March 2019 Auction
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While Babe Ruth and Lou Gehrig were working their Bronx magic in the late 1920s to early 1930s, another superstar was emerging for the team that played just a few miles south. Standing just 5'9" and weighing 170 pounds he certainly didn't look like a long ball threat, oh but looks can be deceiving. Melvin Thomas Ott embarked on a 22-year career, all with the New York Giants, that gave the island of Manhattan a legend to compete with anyone the Yankees or Dodgers had to offer. Granted a tryout by John McGraw in 1926, Ott's unorthodox leg kick provided an extra boost of torque to his powerful left-handed swing, compelling McGraw to keep the 17-year old on the big league roster and out of the hands of opposing teams and minor league managers tempted to tinker with his awkward style. Two years later, Ott became the starting right fielder and the cornerstone of the Giants' lineup. A six-time National League home run champion who led the Giants in round trippers every year from 1928-1945, "Master Mel" was an all-star for 11 consecutive seasons, becoming the first National Leaguer and just the third player in baseball history behind Babe Ruth and Jimmie Foxx to reach the 500 home run mark. Ott was also the first player in National League history to post eight consecutive 100 RBI seasons and served as player/manager for the Giants from 1942-1948. Having passed as the young age of 49, killed in a car accident in Mississippi in 1958, Ott is widely seen as the most obscure of the 500 home run club members with everything from his autograph to his personal effects and game-used material coming at a high premium. The featured bat is an extremely rare find, even more so than gamers used by the great Babe Ruth. This is a Louisville Slugger that measures 35" and weighs 33 1/2 ounces, a sizable club for his diminutive stature, and matches the specifications for the model "O2" factory orders that Ott began placing as early as 1938. Factoring in consideration to the centerbrand and "Powerized" wording, this bat can be pinpointed to the 1943 season, a campaign in which Ott hit 18 home runs, all in the friendly confines of the Polo Grounds. Uncracked, the bat displays plenty of game use with ball, bat rack, and cleat marks. A small chip in the knob has been professionally repaired. An absolutely incredible, museum-worthy stick and the scarcest example of any member of the famed 500 home run club. LOA from John Taube - PSA/DNA with a GU 8 grade.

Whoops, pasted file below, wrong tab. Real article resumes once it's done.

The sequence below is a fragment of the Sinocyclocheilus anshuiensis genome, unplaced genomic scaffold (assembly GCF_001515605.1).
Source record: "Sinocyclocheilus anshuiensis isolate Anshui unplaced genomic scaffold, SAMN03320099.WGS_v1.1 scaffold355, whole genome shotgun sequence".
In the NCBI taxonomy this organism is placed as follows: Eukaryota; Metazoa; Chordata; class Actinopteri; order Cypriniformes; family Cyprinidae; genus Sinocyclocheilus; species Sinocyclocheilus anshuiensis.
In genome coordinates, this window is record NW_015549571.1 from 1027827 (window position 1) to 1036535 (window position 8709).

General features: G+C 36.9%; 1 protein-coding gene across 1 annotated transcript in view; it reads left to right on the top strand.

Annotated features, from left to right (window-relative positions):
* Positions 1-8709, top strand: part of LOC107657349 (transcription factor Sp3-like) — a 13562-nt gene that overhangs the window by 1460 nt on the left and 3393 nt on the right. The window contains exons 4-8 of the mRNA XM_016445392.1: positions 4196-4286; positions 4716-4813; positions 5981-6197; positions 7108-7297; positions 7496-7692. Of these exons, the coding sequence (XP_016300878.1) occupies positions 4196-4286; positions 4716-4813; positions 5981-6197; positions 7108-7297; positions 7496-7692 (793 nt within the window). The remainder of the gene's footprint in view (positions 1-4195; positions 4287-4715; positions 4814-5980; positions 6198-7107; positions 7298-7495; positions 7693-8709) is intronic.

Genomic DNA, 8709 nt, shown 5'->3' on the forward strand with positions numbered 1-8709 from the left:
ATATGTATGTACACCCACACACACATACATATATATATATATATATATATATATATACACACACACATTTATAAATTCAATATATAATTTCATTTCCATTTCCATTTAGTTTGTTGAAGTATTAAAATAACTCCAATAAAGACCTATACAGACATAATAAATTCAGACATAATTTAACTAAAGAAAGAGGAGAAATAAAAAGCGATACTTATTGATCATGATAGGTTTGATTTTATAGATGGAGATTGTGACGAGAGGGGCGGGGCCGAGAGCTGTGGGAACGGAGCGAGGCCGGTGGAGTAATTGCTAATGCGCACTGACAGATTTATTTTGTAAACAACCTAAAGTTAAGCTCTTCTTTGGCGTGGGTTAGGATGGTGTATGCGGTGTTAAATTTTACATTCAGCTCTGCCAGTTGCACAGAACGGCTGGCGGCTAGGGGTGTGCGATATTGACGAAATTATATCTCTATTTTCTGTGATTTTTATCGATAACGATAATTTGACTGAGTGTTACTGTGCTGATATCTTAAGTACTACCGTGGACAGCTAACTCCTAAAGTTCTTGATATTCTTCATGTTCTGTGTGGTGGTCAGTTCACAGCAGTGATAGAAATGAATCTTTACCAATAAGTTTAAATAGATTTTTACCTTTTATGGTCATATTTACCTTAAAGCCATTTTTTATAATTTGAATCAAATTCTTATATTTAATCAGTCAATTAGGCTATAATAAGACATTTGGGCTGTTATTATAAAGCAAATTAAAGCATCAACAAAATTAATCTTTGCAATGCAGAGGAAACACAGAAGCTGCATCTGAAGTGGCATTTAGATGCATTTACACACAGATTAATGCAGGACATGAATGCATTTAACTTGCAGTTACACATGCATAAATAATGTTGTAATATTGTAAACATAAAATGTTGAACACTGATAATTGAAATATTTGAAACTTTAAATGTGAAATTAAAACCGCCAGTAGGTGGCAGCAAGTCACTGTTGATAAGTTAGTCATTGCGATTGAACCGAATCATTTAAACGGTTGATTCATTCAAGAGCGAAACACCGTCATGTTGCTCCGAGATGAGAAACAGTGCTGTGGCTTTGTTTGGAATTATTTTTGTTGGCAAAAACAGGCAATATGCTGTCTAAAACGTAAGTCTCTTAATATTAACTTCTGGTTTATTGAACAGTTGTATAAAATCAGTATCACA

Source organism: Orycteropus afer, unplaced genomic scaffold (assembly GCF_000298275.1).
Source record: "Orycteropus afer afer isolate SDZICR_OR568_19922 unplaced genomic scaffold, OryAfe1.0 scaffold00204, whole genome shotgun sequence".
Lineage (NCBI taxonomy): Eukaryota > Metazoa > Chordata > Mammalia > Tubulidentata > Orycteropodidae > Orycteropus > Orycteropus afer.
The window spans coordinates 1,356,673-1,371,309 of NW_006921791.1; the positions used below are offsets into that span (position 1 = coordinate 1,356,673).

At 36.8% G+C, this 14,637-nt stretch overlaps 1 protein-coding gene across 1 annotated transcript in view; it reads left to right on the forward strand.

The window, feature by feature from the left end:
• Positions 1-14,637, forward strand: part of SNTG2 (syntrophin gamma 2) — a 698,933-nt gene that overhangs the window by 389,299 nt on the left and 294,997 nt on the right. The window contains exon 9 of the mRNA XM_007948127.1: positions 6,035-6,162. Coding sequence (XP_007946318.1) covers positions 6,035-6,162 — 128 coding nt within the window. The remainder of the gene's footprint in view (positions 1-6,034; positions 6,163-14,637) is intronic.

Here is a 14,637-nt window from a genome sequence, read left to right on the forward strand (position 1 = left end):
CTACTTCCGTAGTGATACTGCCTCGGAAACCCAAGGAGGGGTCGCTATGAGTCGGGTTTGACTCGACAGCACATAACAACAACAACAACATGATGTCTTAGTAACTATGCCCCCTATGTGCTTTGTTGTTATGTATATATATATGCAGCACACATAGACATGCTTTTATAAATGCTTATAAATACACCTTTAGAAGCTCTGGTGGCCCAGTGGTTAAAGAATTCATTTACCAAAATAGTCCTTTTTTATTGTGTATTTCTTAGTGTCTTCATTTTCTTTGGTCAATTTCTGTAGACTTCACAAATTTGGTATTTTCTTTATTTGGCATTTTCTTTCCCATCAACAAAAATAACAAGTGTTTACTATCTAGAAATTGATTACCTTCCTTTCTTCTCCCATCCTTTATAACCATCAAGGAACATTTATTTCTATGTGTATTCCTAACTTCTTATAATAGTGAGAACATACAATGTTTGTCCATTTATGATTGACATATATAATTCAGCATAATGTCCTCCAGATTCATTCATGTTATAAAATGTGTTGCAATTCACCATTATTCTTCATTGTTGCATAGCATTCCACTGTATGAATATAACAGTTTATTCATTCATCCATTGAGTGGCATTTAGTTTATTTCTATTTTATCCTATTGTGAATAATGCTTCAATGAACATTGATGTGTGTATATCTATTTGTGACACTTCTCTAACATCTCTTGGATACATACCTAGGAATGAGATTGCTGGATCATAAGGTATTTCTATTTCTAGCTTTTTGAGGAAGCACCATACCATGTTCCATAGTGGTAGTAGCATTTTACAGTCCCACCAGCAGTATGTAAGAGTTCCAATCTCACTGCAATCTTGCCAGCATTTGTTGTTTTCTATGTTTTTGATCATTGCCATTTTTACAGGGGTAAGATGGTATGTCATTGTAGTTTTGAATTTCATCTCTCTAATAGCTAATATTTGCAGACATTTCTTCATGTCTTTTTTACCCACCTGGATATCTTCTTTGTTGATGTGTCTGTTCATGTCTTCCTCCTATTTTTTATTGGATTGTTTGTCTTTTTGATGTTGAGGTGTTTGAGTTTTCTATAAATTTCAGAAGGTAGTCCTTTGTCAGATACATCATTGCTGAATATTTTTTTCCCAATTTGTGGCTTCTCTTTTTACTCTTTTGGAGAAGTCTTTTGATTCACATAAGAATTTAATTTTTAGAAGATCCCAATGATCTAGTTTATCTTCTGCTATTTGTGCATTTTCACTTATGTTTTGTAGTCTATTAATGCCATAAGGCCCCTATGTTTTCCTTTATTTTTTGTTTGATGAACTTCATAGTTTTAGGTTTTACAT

1943 Mel Ott H&B Game-Used Bat PSA/DNA GU 81943 Mel Ott H&B Game-Used Bat PSA/DNA GU 81943 Mel Ott H&B Game-Used Bat PSA/DNA GU 81943 Mel Ott H&B Game-Used Bat PSA/DNA GU 8
1943 Mel Ott H&B Game-Used Bat PSA/DNA GU 81943 Mel Ott H&B Game-Used Bat PSA/DNA GU 81943 Mel Ott H&B Game-Used Bat PSA/DNA GU 81943 Mel Ott H&B Game-Used Bat PSA/DNA GU 8
1943 Mel Ott H&B Game-Used Bat PSA/DNA GU 81943 Mel Ott H&B Game-Used Bat PSA/DNA GU 8
1943 Mel Ott H&B Game-Used Bat PSA/DNA GU 8
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